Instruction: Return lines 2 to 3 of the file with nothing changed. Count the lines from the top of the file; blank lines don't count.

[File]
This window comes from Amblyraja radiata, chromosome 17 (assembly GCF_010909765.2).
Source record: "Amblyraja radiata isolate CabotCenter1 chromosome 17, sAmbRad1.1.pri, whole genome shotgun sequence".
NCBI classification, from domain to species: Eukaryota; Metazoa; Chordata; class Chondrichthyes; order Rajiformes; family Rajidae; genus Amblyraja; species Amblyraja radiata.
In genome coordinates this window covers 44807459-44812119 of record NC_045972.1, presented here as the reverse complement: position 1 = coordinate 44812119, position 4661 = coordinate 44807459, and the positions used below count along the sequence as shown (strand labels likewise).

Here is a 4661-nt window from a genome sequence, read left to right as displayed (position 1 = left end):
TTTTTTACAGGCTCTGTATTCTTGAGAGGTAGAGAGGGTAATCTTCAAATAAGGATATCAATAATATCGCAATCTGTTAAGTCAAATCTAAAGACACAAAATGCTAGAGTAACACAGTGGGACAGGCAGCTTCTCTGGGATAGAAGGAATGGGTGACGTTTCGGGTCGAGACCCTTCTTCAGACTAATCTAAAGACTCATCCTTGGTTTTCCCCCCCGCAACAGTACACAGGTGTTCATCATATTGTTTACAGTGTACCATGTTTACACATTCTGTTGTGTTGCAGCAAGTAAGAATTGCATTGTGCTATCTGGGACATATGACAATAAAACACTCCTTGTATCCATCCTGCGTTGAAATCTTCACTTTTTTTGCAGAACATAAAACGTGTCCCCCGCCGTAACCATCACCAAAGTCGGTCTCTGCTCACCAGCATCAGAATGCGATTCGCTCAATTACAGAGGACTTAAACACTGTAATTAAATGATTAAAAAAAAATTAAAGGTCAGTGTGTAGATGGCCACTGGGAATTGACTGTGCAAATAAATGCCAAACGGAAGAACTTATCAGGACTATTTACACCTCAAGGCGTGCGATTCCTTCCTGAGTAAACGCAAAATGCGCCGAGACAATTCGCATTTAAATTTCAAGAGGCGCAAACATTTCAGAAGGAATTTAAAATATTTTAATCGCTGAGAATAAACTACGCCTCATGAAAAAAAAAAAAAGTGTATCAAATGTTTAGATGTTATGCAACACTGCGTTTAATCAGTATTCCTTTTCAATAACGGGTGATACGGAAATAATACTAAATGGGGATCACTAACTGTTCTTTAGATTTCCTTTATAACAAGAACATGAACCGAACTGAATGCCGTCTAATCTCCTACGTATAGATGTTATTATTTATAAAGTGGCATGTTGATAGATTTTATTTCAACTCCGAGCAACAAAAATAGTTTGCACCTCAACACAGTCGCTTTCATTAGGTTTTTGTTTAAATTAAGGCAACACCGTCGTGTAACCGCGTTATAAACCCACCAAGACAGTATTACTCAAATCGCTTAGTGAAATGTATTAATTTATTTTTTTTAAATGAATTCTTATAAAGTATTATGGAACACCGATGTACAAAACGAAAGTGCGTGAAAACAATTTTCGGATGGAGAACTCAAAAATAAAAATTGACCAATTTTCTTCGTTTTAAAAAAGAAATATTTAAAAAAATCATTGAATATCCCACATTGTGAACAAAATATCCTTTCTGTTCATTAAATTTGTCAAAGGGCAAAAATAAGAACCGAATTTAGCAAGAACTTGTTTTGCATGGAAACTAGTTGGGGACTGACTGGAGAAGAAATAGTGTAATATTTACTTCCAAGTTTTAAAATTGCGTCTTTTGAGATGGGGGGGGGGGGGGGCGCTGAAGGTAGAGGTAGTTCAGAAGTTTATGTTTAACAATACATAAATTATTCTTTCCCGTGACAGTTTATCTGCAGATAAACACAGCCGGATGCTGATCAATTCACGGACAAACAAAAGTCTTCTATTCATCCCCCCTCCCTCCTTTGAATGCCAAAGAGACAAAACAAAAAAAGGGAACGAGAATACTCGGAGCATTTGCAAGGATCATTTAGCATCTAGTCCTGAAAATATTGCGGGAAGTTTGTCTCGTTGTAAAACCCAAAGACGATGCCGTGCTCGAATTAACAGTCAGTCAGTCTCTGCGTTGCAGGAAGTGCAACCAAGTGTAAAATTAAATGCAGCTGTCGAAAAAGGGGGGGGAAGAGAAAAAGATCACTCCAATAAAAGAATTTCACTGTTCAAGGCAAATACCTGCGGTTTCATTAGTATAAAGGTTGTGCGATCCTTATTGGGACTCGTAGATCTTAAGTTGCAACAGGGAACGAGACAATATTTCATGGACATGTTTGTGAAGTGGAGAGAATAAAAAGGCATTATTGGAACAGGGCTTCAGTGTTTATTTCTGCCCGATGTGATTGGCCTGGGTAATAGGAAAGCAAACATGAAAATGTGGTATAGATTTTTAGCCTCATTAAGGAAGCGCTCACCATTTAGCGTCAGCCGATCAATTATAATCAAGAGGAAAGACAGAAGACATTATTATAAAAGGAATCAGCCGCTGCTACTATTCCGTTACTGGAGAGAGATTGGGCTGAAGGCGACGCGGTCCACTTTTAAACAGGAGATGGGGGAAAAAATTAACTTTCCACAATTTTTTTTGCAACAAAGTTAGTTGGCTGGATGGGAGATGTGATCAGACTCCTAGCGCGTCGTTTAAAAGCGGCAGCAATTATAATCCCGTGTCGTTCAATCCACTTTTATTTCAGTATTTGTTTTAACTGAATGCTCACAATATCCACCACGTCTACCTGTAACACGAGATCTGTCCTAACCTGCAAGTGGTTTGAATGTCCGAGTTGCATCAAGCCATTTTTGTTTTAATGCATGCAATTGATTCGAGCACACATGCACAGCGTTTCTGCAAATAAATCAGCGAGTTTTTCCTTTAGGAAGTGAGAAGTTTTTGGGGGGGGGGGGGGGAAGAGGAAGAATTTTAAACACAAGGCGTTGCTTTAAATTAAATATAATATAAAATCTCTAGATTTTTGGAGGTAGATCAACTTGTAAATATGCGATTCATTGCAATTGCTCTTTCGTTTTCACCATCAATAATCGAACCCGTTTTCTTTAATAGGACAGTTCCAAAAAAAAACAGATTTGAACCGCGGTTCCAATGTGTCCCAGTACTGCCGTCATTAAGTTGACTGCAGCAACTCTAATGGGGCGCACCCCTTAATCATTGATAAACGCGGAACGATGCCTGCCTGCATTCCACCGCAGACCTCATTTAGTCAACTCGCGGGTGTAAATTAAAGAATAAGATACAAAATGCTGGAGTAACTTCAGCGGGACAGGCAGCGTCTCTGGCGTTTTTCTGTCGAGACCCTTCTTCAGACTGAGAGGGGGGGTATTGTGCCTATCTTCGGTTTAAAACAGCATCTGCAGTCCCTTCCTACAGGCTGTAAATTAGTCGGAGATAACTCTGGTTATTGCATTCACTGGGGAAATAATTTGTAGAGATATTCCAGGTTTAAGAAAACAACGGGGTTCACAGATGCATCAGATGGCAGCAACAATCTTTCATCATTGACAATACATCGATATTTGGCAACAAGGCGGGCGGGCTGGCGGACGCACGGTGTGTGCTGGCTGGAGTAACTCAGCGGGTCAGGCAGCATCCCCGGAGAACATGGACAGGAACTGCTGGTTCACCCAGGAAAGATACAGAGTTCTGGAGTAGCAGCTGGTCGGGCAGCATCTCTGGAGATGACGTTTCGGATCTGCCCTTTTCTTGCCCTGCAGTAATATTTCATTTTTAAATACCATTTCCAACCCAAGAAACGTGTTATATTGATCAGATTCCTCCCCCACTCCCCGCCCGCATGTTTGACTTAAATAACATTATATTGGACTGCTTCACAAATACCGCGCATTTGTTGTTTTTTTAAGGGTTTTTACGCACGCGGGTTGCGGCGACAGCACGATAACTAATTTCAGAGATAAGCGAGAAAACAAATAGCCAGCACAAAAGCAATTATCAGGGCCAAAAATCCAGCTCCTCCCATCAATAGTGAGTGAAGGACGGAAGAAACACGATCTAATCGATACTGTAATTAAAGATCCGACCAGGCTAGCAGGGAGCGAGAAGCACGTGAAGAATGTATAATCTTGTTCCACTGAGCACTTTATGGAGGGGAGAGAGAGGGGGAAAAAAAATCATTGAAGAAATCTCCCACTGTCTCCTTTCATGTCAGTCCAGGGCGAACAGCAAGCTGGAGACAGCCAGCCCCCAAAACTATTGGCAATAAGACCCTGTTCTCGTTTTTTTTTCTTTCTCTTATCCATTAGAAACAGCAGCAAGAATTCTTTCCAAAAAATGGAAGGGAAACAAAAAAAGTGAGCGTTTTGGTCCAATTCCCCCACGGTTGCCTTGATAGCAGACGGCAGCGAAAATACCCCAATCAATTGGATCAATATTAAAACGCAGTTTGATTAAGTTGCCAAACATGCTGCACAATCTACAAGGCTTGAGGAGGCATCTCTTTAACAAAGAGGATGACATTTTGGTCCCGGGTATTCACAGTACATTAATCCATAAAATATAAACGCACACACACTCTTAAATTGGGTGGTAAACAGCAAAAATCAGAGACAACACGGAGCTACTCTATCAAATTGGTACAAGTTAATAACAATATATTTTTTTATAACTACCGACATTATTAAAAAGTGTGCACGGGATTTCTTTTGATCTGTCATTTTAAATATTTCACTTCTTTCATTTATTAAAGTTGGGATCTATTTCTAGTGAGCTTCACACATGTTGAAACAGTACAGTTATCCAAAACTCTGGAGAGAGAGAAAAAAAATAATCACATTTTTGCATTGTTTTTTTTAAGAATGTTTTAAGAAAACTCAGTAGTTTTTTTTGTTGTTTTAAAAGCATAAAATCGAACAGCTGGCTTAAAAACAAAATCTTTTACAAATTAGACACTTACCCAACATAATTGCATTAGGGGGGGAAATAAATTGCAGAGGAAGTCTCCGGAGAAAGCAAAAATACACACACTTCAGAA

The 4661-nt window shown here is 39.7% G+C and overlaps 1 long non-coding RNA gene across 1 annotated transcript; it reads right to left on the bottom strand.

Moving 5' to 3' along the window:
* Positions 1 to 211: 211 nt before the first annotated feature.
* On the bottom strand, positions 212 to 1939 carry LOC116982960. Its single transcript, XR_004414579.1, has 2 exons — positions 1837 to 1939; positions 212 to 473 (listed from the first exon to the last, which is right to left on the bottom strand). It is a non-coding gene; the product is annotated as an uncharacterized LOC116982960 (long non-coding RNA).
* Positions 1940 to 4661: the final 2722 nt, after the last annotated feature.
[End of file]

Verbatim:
Source record: "Amblyraja radiata isolate CabotCenter1 chromosome 17, sAmbRad1.1.pri, whole genome shotgun sequence".
NCBI classification, from domain to species: Eukaryota; Metazoa; Chordata; class Chondrichthyes; order Rajiformes; family Rajidae; genus Amblyraja; species Amblyraja radiata.